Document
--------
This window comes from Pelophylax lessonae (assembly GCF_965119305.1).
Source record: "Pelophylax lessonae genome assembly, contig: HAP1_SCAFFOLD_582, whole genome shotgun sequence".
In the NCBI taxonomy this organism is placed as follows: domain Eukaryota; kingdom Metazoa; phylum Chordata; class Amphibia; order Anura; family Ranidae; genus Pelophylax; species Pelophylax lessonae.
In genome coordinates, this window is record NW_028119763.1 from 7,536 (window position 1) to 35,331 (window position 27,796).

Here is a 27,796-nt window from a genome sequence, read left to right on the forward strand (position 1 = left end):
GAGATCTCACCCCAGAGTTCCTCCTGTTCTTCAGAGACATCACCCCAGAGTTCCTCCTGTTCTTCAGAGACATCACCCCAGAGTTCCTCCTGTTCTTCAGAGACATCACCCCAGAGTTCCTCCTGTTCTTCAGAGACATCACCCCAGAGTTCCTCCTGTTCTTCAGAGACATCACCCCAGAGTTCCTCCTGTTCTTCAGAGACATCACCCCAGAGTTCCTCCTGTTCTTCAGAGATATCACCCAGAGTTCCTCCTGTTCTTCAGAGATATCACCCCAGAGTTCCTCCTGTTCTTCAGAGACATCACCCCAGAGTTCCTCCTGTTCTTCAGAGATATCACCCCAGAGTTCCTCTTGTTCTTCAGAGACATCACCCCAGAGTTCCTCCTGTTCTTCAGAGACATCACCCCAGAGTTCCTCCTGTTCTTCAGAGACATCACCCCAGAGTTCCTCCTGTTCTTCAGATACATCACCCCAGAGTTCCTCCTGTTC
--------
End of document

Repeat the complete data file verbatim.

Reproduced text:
This window comes from Pelophylax lessonae (assembly GCF_965119305.1).
Source record: "Pelophylax lessonae genome assembly, contig: HAP1_SCAFFOLD_582, whole genome shotgun sequence".
In the NCBI taxonomy this organism is placed as follows: domain Eukaryota; kingdom Metazoa; phylum Chordata; class Amphibia; order Anura; family Ranidae; genus Pelophylax; species Pelophylax lessonae.
In genome coordinates, this window is record NW_028119763.1 from 7,536 (window position 1) to 35,331 (window position 27,796).

Here is a 27,796-nt window from a genome sequence, read left to right on the forward strand (position 1 = left end):
GAGATCTCACCCCAGAGTTCCTCCTGTTCTTCAGAGACATCACCCCAGAGTTCCTCCTGTTCTTCAGAGACATCACCCCAGAGTTCCTCCTGTTCTTCAGAGACATCACCCCAGAGTTCCTCCTGTTCTTCAGAGACATCACCCCAGAGTTCCTCCTGTTCTTCAGAGACATCACCCCAGAGTTCCTCCTGTTCTTCAGAGACATCACCCCAGAGTTCCTCCTGTTCTTCAGAGATATCACCCAGAGTTCCTCCTGTTCTTCAGAGATATCACCCCAGAGTTCCTCCTGTTCTTCAGAGACATCACCCCAGAGTTCCTCCTGTTCTTCAGAGATATCACCCCAGAGTTCCTCTTGTTCTTCAGAGACATCACCCCAGAGTTCCTCCTGTTCTTCAGAGACATCACCCCAGAGTTCCTCCTGTTCTTCAGAGACATCACCCCAGAGTTCCTCCTGTTCTTCAGATACATCACCCCAGAGTTCCTCCTGTTC